3) Given the very variable nature of my digestive system and my recent weight loss I wondered if it was finally time to bite the bullet and start taking a sequestrant to treat my severe bile acid malabsorption. I had been fighting shy of taking yet more drugs and have been controlling it Loperamide.

I asked if it would be possible to prescribe Colesevelam (the tablet form) rather than Questran (powders) as I had read many reports of the former being easier to tolerate. I was aware of the cost differential, a factor of 10. He said that for the good of the health service budget I should try the Questran first but this would be a discussion for me and my GP.

4) I mentioned that I had a blood test organised for a couple of weeks time and would send the results through to him. I had asked for a cholestrol check to be carried out.

He would organise my next appointment once the MDM had discussed my results. He then took me back to the student doing the genetic study and I spent 10 minutes answering questions and spitting (saliva into a sample tube).

Where did that get me?

I’ve learnt about the possibility of a new drug to treat the inflammation in my colon and I’ve set in motion potentially directly treating the BAM. I think I’ll leave the decision on that one until my next appointment when we have an answer on colonoscopy/MRI scan conflict.

…and in the meantime an old client has called me up to see if I would be free to do some work for them. Retirement will have lasted precisely 5 weeks…

Crying Wolf

Crying Wolf (or maybe not)

I started writing this post a while ago but for one reason or another didn’t get round to finishing it. (My wife would say it’s a “man thing”). I’m not sure it will add greatly to the body of knowledge about Crohn’s but, from a purely personal level, it allows me to keep a record of my appointments and procedures.

I’m returning to a subject I’ve written about before but this time the effects are worse and have lasted longer, sufficient to make me very concerned.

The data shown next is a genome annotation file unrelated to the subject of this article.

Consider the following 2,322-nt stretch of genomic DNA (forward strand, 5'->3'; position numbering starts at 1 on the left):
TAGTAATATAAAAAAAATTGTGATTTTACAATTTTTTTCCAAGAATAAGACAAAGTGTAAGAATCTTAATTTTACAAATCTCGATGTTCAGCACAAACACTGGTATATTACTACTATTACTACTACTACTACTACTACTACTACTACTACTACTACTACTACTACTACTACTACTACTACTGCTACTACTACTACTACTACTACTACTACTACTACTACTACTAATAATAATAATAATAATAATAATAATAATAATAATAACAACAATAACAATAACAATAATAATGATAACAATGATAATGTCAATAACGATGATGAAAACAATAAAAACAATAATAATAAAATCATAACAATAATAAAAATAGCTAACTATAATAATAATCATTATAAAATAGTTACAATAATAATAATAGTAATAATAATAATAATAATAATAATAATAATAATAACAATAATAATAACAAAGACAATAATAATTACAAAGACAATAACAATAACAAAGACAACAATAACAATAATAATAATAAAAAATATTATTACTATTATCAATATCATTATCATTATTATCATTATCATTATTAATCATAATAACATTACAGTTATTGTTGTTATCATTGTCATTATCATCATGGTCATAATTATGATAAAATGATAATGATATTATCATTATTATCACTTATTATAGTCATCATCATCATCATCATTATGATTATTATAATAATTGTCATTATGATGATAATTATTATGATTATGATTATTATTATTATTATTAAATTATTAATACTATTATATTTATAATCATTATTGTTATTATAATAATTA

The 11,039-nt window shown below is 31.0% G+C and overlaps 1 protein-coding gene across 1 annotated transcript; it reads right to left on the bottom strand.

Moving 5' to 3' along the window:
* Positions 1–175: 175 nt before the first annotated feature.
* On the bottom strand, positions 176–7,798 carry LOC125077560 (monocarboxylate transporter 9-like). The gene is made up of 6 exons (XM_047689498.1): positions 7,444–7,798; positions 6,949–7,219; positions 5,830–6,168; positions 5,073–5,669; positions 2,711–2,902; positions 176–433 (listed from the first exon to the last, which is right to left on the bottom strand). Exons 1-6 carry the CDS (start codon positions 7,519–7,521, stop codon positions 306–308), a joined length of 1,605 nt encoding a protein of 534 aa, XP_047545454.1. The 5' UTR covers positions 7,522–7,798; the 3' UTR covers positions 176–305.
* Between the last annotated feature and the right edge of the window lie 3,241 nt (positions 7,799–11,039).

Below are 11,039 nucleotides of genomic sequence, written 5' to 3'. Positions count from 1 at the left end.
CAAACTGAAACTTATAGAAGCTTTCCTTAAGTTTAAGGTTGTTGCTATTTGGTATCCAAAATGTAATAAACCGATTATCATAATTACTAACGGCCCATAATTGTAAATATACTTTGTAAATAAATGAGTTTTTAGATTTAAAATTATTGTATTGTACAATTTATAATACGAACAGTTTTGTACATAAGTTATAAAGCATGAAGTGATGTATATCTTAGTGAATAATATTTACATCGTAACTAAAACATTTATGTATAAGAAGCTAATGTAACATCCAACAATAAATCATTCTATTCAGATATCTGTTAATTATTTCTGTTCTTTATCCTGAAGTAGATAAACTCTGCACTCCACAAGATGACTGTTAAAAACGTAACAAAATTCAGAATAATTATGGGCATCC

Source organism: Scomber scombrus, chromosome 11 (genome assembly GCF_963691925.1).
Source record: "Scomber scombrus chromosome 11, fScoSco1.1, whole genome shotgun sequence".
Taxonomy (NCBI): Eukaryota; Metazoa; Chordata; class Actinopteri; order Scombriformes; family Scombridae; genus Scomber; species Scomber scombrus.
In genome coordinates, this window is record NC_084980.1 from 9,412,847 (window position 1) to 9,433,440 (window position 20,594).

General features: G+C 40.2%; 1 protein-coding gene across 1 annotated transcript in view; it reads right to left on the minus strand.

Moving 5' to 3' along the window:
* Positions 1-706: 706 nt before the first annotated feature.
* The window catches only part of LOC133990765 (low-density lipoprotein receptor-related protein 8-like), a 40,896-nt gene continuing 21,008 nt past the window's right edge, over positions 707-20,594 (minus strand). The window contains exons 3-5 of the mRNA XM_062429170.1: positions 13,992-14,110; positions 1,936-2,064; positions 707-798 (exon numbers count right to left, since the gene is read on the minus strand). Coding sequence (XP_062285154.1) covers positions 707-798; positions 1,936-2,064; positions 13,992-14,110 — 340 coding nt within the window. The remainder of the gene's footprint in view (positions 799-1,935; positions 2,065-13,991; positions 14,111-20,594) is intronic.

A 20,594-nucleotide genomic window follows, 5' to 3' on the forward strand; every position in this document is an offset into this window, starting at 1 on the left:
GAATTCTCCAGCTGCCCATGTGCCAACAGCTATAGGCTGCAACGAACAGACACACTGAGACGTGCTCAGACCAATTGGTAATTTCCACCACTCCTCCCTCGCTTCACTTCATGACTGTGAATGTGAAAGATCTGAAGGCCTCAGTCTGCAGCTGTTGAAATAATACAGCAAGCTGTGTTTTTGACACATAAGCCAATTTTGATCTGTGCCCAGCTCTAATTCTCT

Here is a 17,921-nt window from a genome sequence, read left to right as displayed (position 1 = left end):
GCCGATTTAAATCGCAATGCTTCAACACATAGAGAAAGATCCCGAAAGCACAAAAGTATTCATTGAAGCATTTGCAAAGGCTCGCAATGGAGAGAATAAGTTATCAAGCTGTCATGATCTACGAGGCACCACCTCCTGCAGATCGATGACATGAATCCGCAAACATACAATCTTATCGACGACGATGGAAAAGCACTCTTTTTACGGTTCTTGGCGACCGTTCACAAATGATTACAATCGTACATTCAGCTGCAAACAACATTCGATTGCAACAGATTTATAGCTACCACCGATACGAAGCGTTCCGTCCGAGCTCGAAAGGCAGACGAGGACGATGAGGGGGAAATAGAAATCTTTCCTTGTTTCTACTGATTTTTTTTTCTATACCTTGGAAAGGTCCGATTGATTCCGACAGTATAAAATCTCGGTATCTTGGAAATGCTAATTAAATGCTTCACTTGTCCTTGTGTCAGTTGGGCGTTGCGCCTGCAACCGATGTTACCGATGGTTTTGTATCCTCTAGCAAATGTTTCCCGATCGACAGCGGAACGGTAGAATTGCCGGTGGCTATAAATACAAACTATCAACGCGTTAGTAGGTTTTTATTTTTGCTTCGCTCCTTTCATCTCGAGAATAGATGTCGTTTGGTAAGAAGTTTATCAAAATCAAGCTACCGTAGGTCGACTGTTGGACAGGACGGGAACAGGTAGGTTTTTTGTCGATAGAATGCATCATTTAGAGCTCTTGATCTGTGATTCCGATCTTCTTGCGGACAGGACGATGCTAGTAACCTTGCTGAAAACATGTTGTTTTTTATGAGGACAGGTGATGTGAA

On 5th May I had an annual check-up with my GP and had pre-empted the appointment with a full blood test. The results came back OK except for lymphocytes and platelets (expected). I emailed a copy to my gastro consultant and mentioned that I had been getting abdominal pain for the last few weeks and rushing off to the bathroom. He replied that I should have a calprotectin test and would have a sample pot sent to me (hopefully).

The symptoms are a pain around the midriff; extreme tiredness – so much so that I can get in from work, have dinner, then collapse on the sofa and wake up at eleven ready to go to bed; but most worryingly, and not wanting to get too graphic in a blog that may be read by non-IBD sufferers, let’s just say the phrase “through the eye of a needle” comes to mind.

I’ve been told told that if you can visualise  pain it is much easier to deal with. Mentally I lined up the suspects. The “upset stomach” could be from :

i) a virus picked up on the train up to London
ii) eating something dodgy (I did eat out in a restaurant in Highcliffe one day and the food was pretty disgusting)
iii) wearing a very tight belt whilst doing a lot of physical work

or the one that constitutes the “elephant in the room” – five years of Crohn’s remission was at an end